The lights on the Loew’s Kings Theater’s marquee have been dark for over 35 years since the last showing of Islands in the Stream in 1977. In fact, the entire king-size, 3,200-seat, French-Baroque movie palace is looking quite dim these days, much of its ornate plasterwork worn, damaged, or missing from years of decay and neglect and its terra-cotta facade in need of cleaning. City officials had to string ropes of temporary construction lights through the still grandiose, if a little shabby, lobby, just to make the announcement on Wednesday that Brooklyn’s largest indoor theater is coming back to life in a big way thanks to $93.9 million in new investment from public and private sources.
Built in 1929, Chicago-based firm Rapp & Rapp‘s design of Loew’s Kings Theater was inspired by the Paris Opera House, its lobby featuring a flowing mahogany and marble staircase even Charles Garnier could admire. Loew’s Kings is one of the five decadently ornate “Wonder Theaters” built around New York City, representing the theater-operator’s flagship venues and designed in eclectic styles from Cambodian Neo-Classical to Rococo and Atmospheric villa courtyards. (Be sure to check out AN‘s photos of the theater from our tour in 2011.)
It was at the foot of the Kings’ grand staircase that Mayor Bloomberg joined other city officials to announce the groundbreaking of the restoration effort, which is expected to return to theater to its original glory and open it to performances by 2014.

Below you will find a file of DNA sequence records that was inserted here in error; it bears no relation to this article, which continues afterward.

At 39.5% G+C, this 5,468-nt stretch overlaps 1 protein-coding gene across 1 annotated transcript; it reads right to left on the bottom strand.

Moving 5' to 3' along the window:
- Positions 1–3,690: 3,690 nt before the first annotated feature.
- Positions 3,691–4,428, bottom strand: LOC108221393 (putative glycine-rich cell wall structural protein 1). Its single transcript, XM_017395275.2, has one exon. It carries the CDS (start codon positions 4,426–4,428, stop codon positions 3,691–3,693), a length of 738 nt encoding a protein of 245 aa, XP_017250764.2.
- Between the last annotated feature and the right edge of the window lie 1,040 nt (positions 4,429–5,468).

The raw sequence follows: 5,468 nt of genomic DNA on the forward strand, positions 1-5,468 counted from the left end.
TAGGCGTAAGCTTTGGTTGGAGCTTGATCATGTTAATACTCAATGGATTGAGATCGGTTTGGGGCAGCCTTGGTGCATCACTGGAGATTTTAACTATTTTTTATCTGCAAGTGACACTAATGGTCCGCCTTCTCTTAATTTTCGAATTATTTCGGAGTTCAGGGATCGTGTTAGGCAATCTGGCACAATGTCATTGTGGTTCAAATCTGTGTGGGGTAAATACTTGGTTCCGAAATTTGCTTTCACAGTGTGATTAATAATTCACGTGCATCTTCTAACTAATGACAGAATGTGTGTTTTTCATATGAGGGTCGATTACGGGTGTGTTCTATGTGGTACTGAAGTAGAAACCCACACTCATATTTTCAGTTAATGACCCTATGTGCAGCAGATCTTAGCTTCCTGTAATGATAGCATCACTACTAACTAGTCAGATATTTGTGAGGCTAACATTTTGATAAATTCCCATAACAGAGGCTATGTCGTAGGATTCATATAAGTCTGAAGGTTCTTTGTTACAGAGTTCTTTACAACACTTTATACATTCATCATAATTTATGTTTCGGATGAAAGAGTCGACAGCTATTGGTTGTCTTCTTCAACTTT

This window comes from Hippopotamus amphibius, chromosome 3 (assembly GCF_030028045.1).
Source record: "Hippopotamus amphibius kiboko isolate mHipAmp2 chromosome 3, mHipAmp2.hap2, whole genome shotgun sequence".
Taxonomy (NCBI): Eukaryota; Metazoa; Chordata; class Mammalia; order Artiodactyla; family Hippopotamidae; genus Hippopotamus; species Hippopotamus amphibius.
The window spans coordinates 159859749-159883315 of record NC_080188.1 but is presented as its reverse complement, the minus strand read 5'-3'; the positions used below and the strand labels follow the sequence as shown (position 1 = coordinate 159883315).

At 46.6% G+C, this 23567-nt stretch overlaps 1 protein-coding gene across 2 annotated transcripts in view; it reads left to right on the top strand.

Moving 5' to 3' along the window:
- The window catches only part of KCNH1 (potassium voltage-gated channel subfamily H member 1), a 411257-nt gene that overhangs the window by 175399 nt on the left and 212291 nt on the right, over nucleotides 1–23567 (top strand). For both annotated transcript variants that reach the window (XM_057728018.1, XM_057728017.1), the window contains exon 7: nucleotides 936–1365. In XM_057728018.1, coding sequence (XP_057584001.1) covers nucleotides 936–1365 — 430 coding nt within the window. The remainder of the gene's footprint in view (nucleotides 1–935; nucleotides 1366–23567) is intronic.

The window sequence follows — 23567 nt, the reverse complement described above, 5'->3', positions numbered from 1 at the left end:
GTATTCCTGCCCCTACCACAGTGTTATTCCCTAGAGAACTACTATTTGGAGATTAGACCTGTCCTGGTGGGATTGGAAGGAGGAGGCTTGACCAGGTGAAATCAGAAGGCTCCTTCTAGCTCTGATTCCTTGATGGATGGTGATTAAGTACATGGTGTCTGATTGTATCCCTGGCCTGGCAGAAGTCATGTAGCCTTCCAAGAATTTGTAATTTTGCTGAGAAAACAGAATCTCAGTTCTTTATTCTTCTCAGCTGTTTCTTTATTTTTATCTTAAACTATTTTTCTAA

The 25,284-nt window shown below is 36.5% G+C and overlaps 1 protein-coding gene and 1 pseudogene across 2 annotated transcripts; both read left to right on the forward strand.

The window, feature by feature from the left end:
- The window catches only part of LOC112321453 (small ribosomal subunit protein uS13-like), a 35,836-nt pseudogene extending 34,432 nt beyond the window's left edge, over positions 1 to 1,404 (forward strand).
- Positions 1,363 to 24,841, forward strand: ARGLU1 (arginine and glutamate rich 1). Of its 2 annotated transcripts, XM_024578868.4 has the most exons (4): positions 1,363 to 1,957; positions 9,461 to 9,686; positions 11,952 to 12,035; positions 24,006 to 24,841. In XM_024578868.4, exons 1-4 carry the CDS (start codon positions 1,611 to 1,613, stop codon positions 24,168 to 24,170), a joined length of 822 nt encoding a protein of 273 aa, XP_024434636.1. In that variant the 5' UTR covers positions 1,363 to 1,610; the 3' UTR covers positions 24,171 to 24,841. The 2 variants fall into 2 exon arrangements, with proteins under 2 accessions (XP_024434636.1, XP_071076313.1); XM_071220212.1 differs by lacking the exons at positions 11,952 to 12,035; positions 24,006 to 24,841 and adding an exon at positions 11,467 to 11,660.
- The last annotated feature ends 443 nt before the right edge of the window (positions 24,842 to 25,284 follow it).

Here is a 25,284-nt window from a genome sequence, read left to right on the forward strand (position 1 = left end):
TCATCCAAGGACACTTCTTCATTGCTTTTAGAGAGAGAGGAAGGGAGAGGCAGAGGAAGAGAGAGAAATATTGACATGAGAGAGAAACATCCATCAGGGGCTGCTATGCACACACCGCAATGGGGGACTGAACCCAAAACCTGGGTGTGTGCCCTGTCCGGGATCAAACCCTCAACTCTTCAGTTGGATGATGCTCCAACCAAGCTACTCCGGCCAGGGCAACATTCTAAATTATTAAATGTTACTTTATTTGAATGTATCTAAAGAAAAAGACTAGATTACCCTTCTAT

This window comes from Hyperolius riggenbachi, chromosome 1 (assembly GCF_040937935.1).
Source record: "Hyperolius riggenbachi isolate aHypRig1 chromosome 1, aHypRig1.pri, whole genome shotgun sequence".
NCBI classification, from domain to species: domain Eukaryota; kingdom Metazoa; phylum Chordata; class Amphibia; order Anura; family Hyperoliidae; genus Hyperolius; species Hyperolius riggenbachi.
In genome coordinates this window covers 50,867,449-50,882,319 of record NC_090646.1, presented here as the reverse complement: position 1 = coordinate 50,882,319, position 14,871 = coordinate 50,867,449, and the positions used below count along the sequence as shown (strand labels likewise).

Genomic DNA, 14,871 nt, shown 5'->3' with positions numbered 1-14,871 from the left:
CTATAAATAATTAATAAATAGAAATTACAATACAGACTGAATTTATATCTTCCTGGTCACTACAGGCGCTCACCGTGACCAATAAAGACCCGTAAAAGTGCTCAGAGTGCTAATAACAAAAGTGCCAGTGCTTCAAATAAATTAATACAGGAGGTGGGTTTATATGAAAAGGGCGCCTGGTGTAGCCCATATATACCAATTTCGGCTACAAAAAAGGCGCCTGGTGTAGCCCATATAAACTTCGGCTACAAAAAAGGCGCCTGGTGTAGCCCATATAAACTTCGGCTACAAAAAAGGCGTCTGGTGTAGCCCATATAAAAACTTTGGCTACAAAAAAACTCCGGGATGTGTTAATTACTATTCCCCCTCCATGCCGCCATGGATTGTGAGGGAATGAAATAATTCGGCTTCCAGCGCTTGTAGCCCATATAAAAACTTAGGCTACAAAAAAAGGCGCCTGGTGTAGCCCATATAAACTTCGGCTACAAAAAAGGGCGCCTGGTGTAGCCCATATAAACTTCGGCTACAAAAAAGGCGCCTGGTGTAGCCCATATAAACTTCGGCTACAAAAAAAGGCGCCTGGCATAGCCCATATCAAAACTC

The city has owned the theater since 1983, when it was seized in lieu of tazxes. Over the years, the roof has been sealed up and some structural problems fixed—just enough to keep the building mothballed for future restoration. In response to a 2008 RFP, Houston-based ACE Theatrical Group was selected by the NYC Economic Development Corporation to refurbish the theater. ACE has previously restored other historic theaters, including the Boston Opera House and the noteworthy Chicago Theater, also designed by Rapp & Rapp. The company has been working to restore the Kings’ interior for several years now, but with a new 55-year lease granted to the Kings Theater Redevelopment Corporation, a consortium including ACE, Goldman Sachs, and the National Development Council, full-scale restoration can begin.
Plans call for expanding the facility from 68,000 square feet to 93,000 square feet to accommodate a larger back-stage area for live performances. When it opens in 2014, Loew’s Kings Theater (1027 Flatbush Avenue) is expected to show 200 to 250 events per year, contributing to an overall resurgence of Flatbush Brooklyn.
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